"A man must live from moment to moment, and who cares what you were last month if you know who you are today?"
Yet Boris is a sentimentalist at heart, if a wily one.
Without words and memories, who would know what they are today anyway?
He says of a precious tea cup:
"The set has suffered the fate of the years…and yet, for all of that, a single remnant has survived, a final link to the past. Treat it gently, my friend. You are holding my memories in your hand."
Hats Off to Boris
Anna gets another clue from Boris' love of ornate hats:
”Boris explained that he liked to wear hats because they kept his thoughts from flying out of his head. If we both wore them while we drank our tea, then we were bound to have more intelligent and stimulating conversations.”
Equally, perhaps, society needs memories, to be truly civilized.
Civilisation is what separates us from mere subsistence, whether in a ghetto or a garret.
So, ultimately, Boris too revitalises Anna:
"We became dear friends, and I owe Boris a debt for his compassion, for the devious and persistent attack he launched on the strongholds of my sadness."
Likewise, Boris becomes the inspiration for the escape plan:
"Make plans. Consider the possibilities. Act."
Humanity must not just embrace contemplation, it must embrace action to survive.
Promise to Write
Anna promises to write to her friend when they get out of the city of destruction.
We never find out whether she got out safely, or survived, or posted her letter, or ever wrote again.
Hear Me Calling You
Still, we are lucky to have read her epistle of engagement and action and persistence and humanity.
She did not just call out into the blankness, or scream into a vast and terrible void.
She did not just create one of the last things that will disappear, she created something that will last.
She did not write in vain.
The "you" she was writing to has become the "we" who have read Paul Auster's novel.
I am 40 I am naughty I am sick I am angry I am ugly I am superstitious I am undesirable I am different I am indifferent I am pettyI Am the Lowest and the Worst
I am 40 I am naughty I am sick I am angry I am ugly I am superstitious I am undesirable I am different I am indifferent I am petty I am nothing I am unstable I am rude I am impudent I am timid I am frightened I am vengeful I am lazy I am dirty I am secret I am wretched I am self-loathing I am humiliating I am humiliated I am nasty I am irritable I am irritating I am snarling I am spiteful I am unseemly I am disgusting I am disgusted I am repulsive I am ignoble I am immoral I am evil I am guilty I am shameful I am shameless I am clever I am stupid I am elusive I am deluded I am contradictory I am self-obsessed I am sensitive I am ridiculous I am infected I am unaffected I am ineffective I am undeserving I am the lowest I am the worst I am miserable I am unloving I am unlovable I am unloved I am lying I am unreliable I am underground I am under the floorboards I am in character I am a windbag I am an insect I am no hero I am a zero I am revolting I am rebelling I am telling I am compelling.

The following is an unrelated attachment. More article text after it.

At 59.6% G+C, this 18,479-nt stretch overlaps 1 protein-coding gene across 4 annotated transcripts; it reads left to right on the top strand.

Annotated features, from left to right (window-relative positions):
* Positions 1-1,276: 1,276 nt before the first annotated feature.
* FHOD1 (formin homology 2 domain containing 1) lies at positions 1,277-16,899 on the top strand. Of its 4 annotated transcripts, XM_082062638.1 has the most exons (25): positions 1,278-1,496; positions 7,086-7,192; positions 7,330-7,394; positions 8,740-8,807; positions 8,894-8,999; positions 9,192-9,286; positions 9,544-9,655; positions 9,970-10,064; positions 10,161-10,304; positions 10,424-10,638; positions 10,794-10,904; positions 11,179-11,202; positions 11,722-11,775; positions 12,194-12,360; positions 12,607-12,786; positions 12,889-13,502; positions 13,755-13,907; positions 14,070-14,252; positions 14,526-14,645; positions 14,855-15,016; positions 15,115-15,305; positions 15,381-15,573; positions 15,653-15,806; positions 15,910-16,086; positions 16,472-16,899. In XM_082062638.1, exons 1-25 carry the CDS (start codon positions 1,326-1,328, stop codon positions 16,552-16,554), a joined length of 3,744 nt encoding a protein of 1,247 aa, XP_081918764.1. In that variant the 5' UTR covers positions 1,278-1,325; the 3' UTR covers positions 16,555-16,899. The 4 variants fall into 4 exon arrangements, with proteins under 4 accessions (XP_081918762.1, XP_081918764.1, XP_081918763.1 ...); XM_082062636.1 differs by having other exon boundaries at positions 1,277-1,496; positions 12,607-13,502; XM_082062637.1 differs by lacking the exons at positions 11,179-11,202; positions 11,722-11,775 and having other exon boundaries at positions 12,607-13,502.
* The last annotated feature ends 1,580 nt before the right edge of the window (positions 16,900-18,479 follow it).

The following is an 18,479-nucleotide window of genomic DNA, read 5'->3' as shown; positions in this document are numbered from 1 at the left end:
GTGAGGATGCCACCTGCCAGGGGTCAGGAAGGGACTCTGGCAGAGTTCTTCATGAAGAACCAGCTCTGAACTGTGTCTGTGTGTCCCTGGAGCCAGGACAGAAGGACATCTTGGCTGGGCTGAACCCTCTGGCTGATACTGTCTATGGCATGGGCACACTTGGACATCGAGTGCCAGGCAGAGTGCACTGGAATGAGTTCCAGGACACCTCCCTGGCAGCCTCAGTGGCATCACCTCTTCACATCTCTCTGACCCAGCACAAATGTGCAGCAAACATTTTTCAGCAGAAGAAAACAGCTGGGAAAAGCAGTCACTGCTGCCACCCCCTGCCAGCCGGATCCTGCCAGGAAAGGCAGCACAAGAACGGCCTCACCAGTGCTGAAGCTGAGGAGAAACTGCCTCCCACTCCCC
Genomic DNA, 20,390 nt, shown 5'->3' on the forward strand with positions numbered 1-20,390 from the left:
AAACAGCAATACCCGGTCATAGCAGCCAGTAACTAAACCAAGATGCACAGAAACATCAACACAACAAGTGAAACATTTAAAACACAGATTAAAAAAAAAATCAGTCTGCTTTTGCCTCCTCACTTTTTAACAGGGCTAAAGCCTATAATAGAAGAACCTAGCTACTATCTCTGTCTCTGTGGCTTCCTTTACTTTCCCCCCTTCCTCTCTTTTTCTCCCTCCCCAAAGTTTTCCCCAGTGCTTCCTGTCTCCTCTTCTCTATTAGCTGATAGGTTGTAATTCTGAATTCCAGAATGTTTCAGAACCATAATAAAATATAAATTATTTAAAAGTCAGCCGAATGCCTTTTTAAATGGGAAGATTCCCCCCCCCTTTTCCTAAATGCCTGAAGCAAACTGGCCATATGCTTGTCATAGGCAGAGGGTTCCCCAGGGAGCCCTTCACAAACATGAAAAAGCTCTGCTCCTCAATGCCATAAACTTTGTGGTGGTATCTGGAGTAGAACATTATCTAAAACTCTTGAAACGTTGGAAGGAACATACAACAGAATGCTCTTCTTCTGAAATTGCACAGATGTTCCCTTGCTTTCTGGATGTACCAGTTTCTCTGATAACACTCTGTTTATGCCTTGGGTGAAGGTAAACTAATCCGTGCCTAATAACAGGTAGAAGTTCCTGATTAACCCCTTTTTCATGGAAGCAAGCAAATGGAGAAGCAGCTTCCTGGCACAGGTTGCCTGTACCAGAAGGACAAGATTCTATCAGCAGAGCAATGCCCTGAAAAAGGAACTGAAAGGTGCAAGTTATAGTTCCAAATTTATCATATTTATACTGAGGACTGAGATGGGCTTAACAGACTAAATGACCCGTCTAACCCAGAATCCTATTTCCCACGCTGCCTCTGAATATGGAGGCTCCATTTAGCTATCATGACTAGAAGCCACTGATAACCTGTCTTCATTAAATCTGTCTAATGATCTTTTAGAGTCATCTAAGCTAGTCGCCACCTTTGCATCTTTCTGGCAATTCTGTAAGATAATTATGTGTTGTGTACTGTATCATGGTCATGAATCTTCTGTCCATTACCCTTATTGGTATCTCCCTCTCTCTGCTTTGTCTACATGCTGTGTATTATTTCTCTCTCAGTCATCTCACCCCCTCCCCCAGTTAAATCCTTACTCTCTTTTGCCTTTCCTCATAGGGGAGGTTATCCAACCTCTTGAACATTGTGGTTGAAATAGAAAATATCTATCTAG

Whitney Houston sings, “How will I know if he really loves me?”
Pop Music asks some of the most probing questions we can imagine.
Many oHow Will I Know?
Whitney Houston sings, “How will I know if he really loves me?”
Pop Music asks some of the most probing questions we can imagine.
Many of them are secular versions of Spirituals, Gospel Music or Hymns.
How will I know if He really loves me?
How will I know if He really exists?
How will I know if He’s really there?
What would I say if he insists?
(Sorry, that last one slipped in from my review of "Glee: How to Plot an Episode in 70 Words".)
To which the tabloid press add:
How could I tell?
And, more significantly, in the Facebook era:
Who could I tell?
How would I tell them?
Can Anybody Find Me Somebody to Love?
Freddie Mercury sings, “Can anybody find me somebody to love?”
Can anybody find me somebody to love me?
We need somebody to love.
We need somebody to love us.
Need, need, need, need, need.
We are the most psychologically needy creatures ever to inhabit this Earth, but we are also the most skeptical.
We need to believe, we want to believe, we want to be believed in, but we are plagued by doubt.
How Could We Tell?
If Jesus or God returned to Earth, how could we tell it was Him?
Would we expect Him to perform a miracle?
Would we ask Him to show us His wounds?
What if She wore a dress?
What if He wore a suit?
What if She was a Democrat? (God forbid.)
What if He was a Republican? (God forbids.)
How would we know?
How could we tell?
Lift Up Your Heads, Read Joyce
As probing and insightful as these questions are, there is an equally important set of literary questions.
Would we recognise James Joyce if he was in our midst?
What if he wasn’t wearing a hat?
How should we laud him?
Re-Joyce, the Lord is King
On the other hand, there's the reader’s equivalent of the old chestnut: who is the next Bob Dylan?
Who is the next James Joyce?
Would we recognise them?
Would we recognise the next “Ulysses”?
Could someone in the 21st century write the greatest novel ever written?
Does it have to be a (or the) Great American Novel to qualify?
What if it was the Great Asian Novel?
What if it wasn’t written by Haruki Murakami? (I’d have egg on my face then, wouldn’t I?)
What if it was written by an Englishman?
What if it was “number9dream”?
2001: A Time and Space Oddity
David Mitchell released his second novel in 2001.
Having read the novel twice, I wondered what the blurb had said: